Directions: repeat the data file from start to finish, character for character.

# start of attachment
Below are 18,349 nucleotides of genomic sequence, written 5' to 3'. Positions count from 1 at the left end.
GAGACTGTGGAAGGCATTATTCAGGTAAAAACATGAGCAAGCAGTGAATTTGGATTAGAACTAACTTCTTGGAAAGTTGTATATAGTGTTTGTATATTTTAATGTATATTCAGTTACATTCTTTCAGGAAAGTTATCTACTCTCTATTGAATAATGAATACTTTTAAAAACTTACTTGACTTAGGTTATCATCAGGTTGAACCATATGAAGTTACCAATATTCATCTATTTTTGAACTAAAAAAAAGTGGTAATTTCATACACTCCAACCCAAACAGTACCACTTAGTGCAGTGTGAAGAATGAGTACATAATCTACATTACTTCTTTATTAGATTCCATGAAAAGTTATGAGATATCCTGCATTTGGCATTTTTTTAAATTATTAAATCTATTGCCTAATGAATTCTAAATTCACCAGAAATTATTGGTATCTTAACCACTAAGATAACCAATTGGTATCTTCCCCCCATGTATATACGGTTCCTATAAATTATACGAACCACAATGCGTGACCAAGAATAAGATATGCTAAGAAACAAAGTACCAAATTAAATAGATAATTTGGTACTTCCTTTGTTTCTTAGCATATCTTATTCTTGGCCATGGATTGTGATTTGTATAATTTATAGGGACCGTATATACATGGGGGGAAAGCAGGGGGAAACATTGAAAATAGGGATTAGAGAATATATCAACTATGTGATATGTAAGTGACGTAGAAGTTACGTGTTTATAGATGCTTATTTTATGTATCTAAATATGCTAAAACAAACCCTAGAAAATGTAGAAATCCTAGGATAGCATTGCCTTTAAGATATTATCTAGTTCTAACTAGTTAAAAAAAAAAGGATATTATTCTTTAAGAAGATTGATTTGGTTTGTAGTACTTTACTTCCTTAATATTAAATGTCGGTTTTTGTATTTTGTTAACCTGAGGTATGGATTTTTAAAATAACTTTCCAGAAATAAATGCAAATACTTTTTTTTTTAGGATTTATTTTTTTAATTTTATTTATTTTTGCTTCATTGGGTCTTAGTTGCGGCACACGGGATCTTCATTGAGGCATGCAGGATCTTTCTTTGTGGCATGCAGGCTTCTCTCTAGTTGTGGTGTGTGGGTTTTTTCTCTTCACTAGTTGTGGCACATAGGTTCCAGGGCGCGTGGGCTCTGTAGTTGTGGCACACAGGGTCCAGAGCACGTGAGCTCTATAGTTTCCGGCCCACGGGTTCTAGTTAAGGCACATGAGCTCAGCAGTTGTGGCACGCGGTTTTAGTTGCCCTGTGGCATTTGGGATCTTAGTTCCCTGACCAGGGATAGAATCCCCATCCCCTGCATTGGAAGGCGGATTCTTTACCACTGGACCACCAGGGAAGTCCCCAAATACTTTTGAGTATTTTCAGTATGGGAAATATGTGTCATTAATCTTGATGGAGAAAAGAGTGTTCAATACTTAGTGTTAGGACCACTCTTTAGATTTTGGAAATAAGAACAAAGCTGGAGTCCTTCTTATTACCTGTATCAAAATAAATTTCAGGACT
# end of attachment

Below are 18,349 nucleotides of genomic sequence, written 5' to 3'. Positions count from 1 at the left end.
GAGACTGTGGAAGGCATTATTCAGGTAAAAACATGAGCAAGCAGTGAATTTGGATTAGAACTAACTTCTTGGAAAGTTGTATATAGTGTTTGTATATTTTAATGTATATTCAGTTACATTCTTTCAGGAAAGTTATCTACTCTCTATTGAATAATGAATACTTTTAAAAACTTACTTGACTTAGGTTATCATCAGGTTGAACCATATGAAGTTACCAATATTCATCTATTTTTGAACTAAAAAAAAGTGGTAATTTCATACACTCCAACCCAAACAGTACCACTTAGTGCAGTGTGAAGAATGAGTACATAATCTACATTACTTCTTTATTAGATTCCATGAAAAGTTATGAGATATCCTGCATTTGGCATTTTTTTAAATTATTAAATCTATTGCCTAATGAATTCTAAATTCACCAGAAATTATTGGTATCTTAACCACTAAGATAACCAATTGGTATCTTCCCCCCATGTATATACGGTTCCTATAAATTATACGAACCACAATGCGTGACCAAGAATAAGATATGCTAAGAAACAAAGTACCAAATTAAATAGATAATTTGGTACTTCCTTTGTTTCTTAGCATATCTTATTCTTGGCCATGGATTGTGATTTGTATAATTTATAGGGACCGTATATACATGGGGGGAAAGCAGGGGGAAACATTGAAAATAGGGATTAGAGAATATATCAACTATGTGATATGTAAGTGACGTAGAAGTTACGTGTTTATAGATGCTTATTTTATGTATCTAAATATGCTAAAACAAACCCTAGAAAATGTAGAAATCCTAGGATAGCATTGCCTTTAAGATATTATCTAGTTCTAACTAGTTAAAAAAAAAAGGATATTATTCTTTAAGAAGATTGATTTGGTTTGTAGTACTTTACTTCCTTAATATTAAATGTCGGTTTTTGTATTTTGTTAACCTGAGGTATGGATTTTTAAAATAACTTTCCAGAAATAAATGCAAATACTTTTTTTTTTAGGATTTATTTTTTTAATTTTATTTATTTTTGCTTCATTGGGTCTTAGTTGCGGCACACGGGATCTTCATTGAGGCATGCAGGATCTTTCTTTGTGGCATGCAGGCTTCTCTCTAGTTGTGGTGTGTGGGTTTTTTCTCTTCACTAGTTGTGGCACATAGGTTCCAGGGCGCGTGGGCTCTGTAGTTGTGGCACACAGGGTCCAGAGCACGTGAGCTCTATAGTTTCCGGCCCACGGGTTCTAGTTAAGGCACATGAGCTCAGCAGTTGTGGCACGCGGTTTTAGTTGCCCTGTGGCATTTGGGATCTTAGTTCCCTGACCAGGGATAGAATCCCCATCCCCTGCATTGGAAGGCGGATTCTTTACCACTGGACCACCAGGGAAGTCCCCAAATACTTTTGAGTATTTTCAGTATGGGAAATATGTGTCATTAATCTTGATGGAGAAAAGAGTGTTCAATACTTAGTGTTAGGACCACTCTTTAGATTTTGGAAATAAGAACAAAGCTGGAGTCCTTCTTATTACCTGTATCAAAATAAATTTCAGGACT